Puerto Rico still unsure who'll be governor within hours
SAN JUAN, Puerto Rico (AP) — The potential next governor of Puerto Rico defended himself Friday against questions about conflicts of interest that threatened to derail his confirmation and leave the island in political turmoil after Gov. Ricardo Rosselló's expected 5 p.m. departure.
Former congressional representative Pedro Pierluisi sat alone as he faced more than two dozen legislators in the first of two public hearings being held to debate his selection as secretary of state, who would assume the governorship if the post is vacant.
Lawmakers, and Pierluisi himself, have expressed concern that the continuing political uncertainty would damage Puerto Rico's efforts to get federal funds to recover from 2017's devastating Hurricane Maria and to deal with an economic crisis.
But several legislators have accused Pierluisi of a conflict of interest because he worked for a law firm that represents a federal control board overseeing the island's finances, a body that has repeatedly clashed with local officials over demands for austerity measures.
Pierluisi, whose brother-in-law is the board's chairman, tried to dispel those concerns in his opening remarks.
"Who better than me to advocate for our people before the board? Who better than me to facilitate the process that will force the board to leave? That is what we all want," he said.
The board was created by Congress to oversee the restructuring of more than $70 billion in public debt after Puerto Rico declared a form of bankruptcy.
Pierluisi told lawmakers he is against several austerity measures demanded by the board, including layoffs of public employees and eliminating a Christmas bonus.
He said he supports public-private partnerships and the privatization of the island's public power company.
"The people want a change, and I don't blame them," he said.
As legislators continued to press him on his work as an attorney for the federal control board, Pierluisi said, "Antes fui abogado, y qué? Ese conocimiento es bueno. Va a ser bueno para Puerto Rico."
Current and former government officials packed the room where the House committee was holding the hearing, with a potential constitutional crisis looming if he is not confirmed.
If he is rejected, Justice Secretary Wanda Vázquez automatically becomes governor as the next in the order of succession. She has said she would accept the job, but unwillingly.
Some lawmakers said a House vote for Pierluisi would count as confirmation and allow him to assume the governorship. Opponents said he requires Senate approval, too, and they would sue to stop him becoming governor without that.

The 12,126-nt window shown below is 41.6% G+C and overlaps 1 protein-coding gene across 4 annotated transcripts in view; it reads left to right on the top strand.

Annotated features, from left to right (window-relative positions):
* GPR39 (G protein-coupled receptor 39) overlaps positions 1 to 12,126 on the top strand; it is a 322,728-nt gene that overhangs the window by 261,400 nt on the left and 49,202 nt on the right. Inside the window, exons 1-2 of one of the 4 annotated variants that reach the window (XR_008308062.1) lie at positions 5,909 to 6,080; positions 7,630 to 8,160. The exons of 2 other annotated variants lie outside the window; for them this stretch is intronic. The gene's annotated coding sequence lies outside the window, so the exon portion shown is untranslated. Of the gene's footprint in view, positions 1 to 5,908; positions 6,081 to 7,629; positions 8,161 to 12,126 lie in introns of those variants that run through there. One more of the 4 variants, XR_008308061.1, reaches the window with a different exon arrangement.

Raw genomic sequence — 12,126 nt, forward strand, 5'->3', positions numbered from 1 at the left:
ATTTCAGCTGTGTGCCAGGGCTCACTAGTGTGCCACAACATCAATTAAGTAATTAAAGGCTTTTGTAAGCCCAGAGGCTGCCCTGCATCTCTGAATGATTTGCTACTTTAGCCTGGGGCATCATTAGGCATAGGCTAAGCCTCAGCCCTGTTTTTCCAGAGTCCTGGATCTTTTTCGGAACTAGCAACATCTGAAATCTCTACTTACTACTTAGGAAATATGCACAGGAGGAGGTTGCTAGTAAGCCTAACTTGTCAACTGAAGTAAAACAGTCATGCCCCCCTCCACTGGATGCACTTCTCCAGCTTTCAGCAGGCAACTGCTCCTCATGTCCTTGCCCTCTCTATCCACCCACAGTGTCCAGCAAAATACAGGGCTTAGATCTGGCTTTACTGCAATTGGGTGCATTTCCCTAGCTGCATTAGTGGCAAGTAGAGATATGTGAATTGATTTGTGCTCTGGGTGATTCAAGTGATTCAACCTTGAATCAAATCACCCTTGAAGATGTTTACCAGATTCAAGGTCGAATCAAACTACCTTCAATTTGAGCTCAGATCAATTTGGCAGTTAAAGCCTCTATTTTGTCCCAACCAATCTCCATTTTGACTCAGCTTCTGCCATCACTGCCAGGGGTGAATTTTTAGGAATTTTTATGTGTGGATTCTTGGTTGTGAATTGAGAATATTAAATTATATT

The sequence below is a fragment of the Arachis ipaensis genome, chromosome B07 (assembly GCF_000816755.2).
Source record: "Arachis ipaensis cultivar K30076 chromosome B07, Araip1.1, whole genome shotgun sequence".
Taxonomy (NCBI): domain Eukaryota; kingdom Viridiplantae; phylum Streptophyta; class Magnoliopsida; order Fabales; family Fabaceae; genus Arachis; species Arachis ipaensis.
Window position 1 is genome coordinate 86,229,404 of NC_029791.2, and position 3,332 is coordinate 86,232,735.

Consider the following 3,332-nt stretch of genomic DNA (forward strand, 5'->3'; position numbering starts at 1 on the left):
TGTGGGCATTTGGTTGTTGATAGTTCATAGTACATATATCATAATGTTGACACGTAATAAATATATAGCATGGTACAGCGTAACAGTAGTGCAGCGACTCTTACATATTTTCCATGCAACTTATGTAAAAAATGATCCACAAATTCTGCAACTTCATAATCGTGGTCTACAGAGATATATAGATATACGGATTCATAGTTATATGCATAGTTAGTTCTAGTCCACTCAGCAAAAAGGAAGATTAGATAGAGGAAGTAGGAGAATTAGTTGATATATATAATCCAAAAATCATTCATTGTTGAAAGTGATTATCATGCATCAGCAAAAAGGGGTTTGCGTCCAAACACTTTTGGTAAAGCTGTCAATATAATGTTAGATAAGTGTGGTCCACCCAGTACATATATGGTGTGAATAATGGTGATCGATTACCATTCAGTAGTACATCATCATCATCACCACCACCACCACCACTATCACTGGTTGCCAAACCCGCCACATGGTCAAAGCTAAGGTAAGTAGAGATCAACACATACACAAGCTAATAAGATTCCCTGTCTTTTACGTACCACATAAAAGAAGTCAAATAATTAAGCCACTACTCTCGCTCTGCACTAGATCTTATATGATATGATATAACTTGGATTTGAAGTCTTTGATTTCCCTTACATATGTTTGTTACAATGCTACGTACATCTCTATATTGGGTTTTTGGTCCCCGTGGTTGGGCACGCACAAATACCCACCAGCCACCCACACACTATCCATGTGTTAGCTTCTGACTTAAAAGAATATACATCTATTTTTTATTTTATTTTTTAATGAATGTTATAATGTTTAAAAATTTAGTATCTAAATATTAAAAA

Rep. Rafael Hernández, a leader among opposition legislators, said he believes a "yes" vote by the House for Pierluisi on Friday would mean Vázquez becomes governor at 5 p.m. and Pierluisi her secretary of state.
He said he would sue to stop any attempt to make Pierluisi governor, throwing the island into even more uncertainty.
Another obstacle for Pierluisi is Senate President Thomas Rivera Schatz, who has said he would not vote for Rosselló's nominee and wants to run for governor himself next year. Several legislators have said they prefer Rivera Schatz over Pierluisi, but the Senate leader is a powerful figure deeply associated with Puerto Rico's political and business elite and his elevation to the governorship could re-ignite popular outrage.
Rivera Schatz delivered a scathing attack on his critics Thursday afternoon and said the Senate would hold a hearing on Pierluisi on Monday.
Pierluisi, who took a leave of absence from the law firm, has previously said that much work remains to be done to recover the trust of federal authorities, Congress and the people of Puerto Rico as it also struggles to recover from Hurricane .
Pierluisi was Puerto Rico's non-voting representative in Congress from 2009 to 2017 and then ran against Gov. Ricardo Rosselló in the 2016 primaries and lost. He also served as justice secretary under Rosselló's father, Pedro Rosselló, when he was governor.
Political infighting and paralysis has followed a wave of street protests against Rosselló, who joins more than a dozen government officials who have resigned in the wake of an obscenity-laced chat in which they made fun of women, gay people and hurricane victims.
Vega Ramos of the opposition Popular Democratic Party questioned during Friday's hearing whether legislators were supposed to be approving a secretary of state or a governor.
"What are we doing this morning?" he demanded. "Clarify this for us and for our people."